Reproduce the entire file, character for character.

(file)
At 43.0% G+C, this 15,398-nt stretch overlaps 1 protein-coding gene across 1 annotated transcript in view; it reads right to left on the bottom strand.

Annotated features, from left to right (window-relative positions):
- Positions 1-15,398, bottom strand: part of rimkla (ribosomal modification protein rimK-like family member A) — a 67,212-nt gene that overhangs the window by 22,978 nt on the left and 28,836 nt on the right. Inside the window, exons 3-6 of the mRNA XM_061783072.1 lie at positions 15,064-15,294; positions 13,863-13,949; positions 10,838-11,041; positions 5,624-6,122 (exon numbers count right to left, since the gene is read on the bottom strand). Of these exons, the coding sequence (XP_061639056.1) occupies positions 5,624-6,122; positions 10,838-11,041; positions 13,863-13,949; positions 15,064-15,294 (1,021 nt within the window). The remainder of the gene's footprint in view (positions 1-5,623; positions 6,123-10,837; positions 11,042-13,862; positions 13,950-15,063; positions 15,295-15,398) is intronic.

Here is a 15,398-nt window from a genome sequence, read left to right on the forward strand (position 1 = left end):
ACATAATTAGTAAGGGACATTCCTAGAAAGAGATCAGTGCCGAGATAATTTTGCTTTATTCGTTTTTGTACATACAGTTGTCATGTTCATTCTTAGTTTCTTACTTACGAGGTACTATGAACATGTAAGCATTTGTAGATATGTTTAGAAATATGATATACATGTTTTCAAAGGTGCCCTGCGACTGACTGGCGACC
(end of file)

At 43.0% G+C, this 15,398-nt stretch overlaps 1 protein-coding gene across 1 annotated transcript in view; it reads right to left on the bottom strand.

Annotated features, from left to right (window-relative positions):
- Positions 1-15,398, bottom strand: part of rimkla (ribosomal modification protein rimK-like family member A) — a 67,212-nt gene that overhangs the window by 22,978 nt on the left and 28,836 nt on the right. Inside the window, exons 3-6 of the mRNA XM_061783072.1 lie at positions 15,064-15,294; positions 13,863-13,949; positions 10,838-11,041; positions 5,624-6,122 (exon numbers count right to left, since the gene is read on the bottom strand). Of these exons, the coding sequence (XP_061639056.1) occupies positions 5,624-6,122; positions 10,838-11,041; positions 13,863-13,949; positions 15,064-15,294 (1,021 nt within the window). The remainder of the gene's footprint in view (positions 1-5,623; positions 6,123-10,837; positions 11,042-13,862; positions 13,950-15,063; positions 15,295-15,398) is intronic.

Here is a 15,398-nt window from a genome sequence, read left to right on the forward strand (position 1 = left end):
ACATAATTAGTAAGGGACATTCCTAGAAAGAGATCAGTGCCGAGATAATTTTGCTTTATTCGTTTTTGTACATACAGTTGTCATGTTCATTCTTAGTTTCTTACTTACGAGGTACTATGAACATGTAAGCATTTGTAGATATGTTTAGAAATATGATATACATGTTTTCAAAGGTGCCCTGCGACTGACTGGCGACC